The Boss Baby movie review

bossbaby-gallery3-gallery-imagePhoto Credit: DreamWorks Animation

The Boss Baby, based on Marla Frazee’s popular picture book of the same name, is told from seven-year-old Tim’s point of view. Tim is threatened by the taxi arrival of the suit-wearing, briefcase-carrying Boss Baby—his little brother. Tim’s suspicions of the Boss Baby’s agenda are soon confirmed but to get rid of the usurper he will have to sideline the sibling rivalry and help the Boss Baby thwart the plans of the evil CEO of Puppy Co.

Animated as if it’s a live-action film replete with wide-angle panning and tracking shots, we are promised a Toy Story-like adventure. And it delivers. Its fast paced action sequences move quickly from one scene to the next, not letting up until the credits roll.

But that satisfaction is fleeting. Even though the action scenes, reminiscent of old Looney Tunes cartoons, are fun and full of mayhem they quickly become formulaic and hackneyed. By the end of the movie the comedy element in them only elicits a smirk in the same way a dad joke does.

The actual laughs come by way of the brilliant casting of Alec Baldwin in the titular role, who essentially resurrects Jack Donaghy from 30 Rock. He delivers the punch lines with the same aplomb. The one-liners, dripping with sarcasm, are constant and on point. No opportunity for a retort is missed. In one scene when Tim finishes reading Hansel and Gretel the Boss Baby quips, ‘Cannibalism and burning people. No wonder you’re messed up’. Alec Baldwin is what keeps you interested in the story.

bossbaby-gallery1-gallery-imagePhoto Credit: DreamWorks Animation

Though the delivery is good the material is stale. No ground is broken here. The pop culture references sprinkled throughout are old and tired. There’s a Tony Robbins-style motivational speech, a giant Mouse Trap game, and a nod to The Matrix.

They focus more on the three-act structure itself than on the content. They’re so busy trying to hit all the major plot points that good original material is sacrificed. They fall back on clichés and platitudes to keep the story rolling. There’s a groan-worthy sequence involving a gaggle of Elvises and Las Vegas. Is there no other way to get the protagonists to Las Vegas? They think it’s clever, I think it’s lazy.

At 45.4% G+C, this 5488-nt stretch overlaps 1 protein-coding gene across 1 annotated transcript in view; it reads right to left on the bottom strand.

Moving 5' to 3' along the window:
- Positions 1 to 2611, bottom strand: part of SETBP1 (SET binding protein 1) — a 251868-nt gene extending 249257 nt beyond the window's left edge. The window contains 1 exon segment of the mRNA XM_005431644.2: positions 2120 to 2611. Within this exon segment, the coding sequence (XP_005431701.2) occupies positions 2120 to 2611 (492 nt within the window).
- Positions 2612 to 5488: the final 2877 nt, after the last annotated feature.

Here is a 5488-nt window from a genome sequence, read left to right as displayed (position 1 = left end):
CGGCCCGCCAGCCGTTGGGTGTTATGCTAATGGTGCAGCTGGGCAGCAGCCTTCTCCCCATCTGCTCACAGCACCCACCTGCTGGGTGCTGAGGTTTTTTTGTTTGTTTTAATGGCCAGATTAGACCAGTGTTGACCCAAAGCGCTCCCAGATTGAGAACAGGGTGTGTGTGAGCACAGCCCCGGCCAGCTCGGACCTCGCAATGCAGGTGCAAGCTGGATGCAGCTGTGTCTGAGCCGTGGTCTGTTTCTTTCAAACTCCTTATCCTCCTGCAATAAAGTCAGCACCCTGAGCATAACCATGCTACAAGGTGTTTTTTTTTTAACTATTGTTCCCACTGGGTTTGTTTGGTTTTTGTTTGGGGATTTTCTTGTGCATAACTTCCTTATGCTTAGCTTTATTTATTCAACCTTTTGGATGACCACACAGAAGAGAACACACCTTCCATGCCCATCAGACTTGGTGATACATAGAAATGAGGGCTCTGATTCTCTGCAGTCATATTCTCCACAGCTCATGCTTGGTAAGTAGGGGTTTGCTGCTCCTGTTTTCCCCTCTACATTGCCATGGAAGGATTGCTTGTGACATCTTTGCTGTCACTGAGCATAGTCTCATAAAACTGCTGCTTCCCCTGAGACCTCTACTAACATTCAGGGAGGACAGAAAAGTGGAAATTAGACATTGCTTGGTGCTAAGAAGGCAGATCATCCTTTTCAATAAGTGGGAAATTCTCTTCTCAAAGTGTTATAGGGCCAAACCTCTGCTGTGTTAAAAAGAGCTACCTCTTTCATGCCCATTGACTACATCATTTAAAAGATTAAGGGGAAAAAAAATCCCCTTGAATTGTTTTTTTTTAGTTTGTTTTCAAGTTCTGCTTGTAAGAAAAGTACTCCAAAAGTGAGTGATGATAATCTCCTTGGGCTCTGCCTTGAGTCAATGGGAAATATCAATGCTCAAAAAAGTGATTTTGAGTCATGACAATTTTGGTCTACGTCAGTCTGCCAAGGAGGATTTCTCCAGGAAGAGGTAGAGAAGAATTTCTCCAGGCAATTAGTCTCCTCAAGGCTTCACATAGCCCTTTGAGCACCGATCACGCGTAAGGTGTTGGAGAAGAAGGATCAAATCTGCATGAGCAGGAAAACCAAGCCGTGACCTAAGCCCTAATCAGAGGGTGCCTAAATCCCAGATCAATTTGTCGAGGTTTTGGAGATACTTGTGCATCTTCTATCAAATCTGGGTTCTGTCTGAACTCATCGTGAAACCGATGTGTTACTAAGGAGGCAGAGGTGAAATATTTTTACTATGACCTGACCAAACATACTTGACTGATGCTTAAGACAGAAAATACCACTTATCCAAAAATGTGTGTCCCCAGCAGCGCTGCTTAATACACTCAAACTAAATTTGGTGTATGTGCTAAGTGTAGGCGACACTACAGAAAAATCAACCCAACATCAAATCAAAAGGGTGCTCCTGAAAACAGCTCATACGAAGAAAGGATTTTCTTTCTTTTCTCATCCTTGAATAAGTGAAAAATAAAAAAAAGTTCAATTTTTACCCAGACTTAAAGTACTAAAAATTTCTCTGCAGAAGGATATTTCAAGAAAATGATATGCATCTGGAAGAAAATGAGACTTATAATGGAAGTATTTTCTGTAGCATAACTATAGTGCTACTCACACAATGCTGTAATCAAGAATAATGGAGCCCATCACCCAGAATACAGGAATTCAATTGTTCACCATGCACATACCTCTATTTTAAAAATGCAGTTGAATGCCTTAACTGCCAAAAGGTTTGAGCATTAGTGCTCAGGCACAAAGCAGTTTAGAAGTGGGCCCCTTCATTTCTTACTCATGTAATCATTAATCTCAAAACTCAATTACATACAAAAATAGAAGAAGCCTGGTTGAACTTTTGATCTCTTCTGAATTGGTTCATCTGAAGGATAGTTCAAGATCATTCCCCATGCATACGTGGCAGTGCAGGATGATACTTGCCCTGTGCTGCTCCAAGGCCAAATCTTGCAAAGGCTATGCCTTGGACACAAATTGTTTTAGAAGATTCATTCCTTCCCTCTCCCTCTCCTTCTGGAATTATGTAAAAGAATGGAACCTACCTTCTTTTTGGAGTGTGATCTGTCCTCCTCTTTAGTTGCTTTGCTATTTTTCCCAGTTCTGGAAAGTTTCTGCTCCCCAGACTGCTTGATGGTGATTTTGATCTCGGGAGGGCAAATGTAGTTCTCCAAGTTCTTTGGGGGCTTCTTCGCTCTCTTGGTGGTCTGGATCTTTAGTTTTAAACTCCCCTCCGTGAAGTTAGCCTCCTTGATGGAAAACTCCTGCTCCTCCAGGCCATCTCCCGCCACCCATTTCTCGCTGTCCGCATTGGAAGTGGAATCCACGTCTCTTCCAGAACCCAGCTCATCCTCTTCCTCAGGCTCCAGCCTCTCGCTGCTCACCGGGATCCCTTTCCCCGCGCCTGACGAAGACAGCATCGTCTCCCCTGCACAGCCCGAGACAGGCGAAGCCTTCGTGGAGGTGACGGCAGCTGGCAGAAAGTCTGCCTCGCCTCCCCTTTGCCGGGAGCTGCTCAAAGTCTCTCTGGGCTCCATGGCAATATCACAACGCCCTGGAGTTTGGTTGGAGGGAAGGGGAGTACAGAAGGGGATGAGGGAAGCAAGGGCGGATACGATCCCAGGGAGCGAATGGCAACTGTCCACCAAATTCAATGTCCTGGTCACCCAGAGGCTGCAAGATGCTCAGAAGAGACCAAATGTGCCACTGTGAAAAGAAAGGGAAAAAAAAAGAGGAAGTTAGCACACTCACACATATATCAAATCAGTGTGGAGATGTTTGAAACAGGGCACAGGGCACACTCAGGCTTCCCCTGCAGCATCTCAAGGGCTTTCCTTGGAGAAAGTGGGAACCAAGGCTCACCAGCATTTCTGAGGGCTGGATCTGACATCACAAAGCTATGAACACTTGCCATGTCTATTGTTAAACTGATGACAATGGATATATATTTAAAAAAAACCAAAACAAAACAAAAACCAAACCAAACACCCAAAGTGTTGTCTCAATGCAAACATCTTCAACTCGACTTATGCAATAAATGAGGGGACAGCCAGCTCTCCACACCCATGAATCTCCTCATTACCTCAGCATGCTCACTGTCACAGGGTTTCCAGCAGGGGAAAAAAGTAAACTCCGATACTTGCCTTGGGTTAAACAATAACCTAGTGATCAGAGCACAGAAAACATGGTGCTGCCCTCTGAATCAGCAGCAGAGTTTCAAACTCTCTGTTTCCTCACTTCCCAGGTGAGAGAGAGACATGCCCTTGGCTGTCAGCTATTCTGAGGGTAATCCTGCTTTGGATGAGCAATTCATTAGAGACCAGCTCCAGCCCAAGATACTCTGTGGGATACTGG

But the biggest sin is awaiting you at the end where you’re greeted with the most hated cliché of them all. It’s akin to: it was all a dream.

bossbaby-gallery2-gallery-imagePhoto Credit: DreamWorks Animation

The movie also overcomplicates itself by exploring two themes: sibling rivalry and the importance of imagination and play. It’s trying to cover all of its bases by aiming one at the kids and the other at the adults. It results in the superficial treatment of the themes and the use of the aforementioned clichés and platitudes to get its point across quickly.

This treatment also makes the subtext feel heavy-handed as if they don’t trust their audience to get it. It gets a little annoying.

On the plus side they nicely tie up loose ends and every gun introduced is used. There is no element that doesn’t make a reappearance at a pivotal moment. For a pedant this is hugely satisfying.

Despite all I’ve said little people will love this movie. They’re not old enough or jaded enough to have seen it all before. It’s the adults who will feel more ‘eh’ about it. Its by-the-numbers script is pleasant enough just not memorable, but there are worse ways to spend 97 minutes.

Ultimately, this is another DreamWorks movie that sits in the ‘Pixar does it better’ camp.

Score: 6/10



2 thoughts on “The Boss Baby movie review

  1. Sorry to hear that Dreamworks are responsible for yet another middle-of-the-road animated flick made to appeal to children and adults alike, and managing to miss the mark on both counts. This seems to be an ongoing pattern for them when taking a chance on original properties. It’s no surprise that, like Pixar, they return to the safety of sequels time and again. Oh well, it’ll be interesting to see how they go with Shrek 5.

    Liked by 1 person

  2. Had a hot date night planned to see the Boss Baby with a promising Tinder match, so really glad there were no spoilers in this top notch review. But now you’ve got me second guessing whether to even book the tickets! Sounds like a shortcut to getting him back to the house when I invite him ’round to watch Finding Nemo – stick with the classics.

    Liked by 1 person

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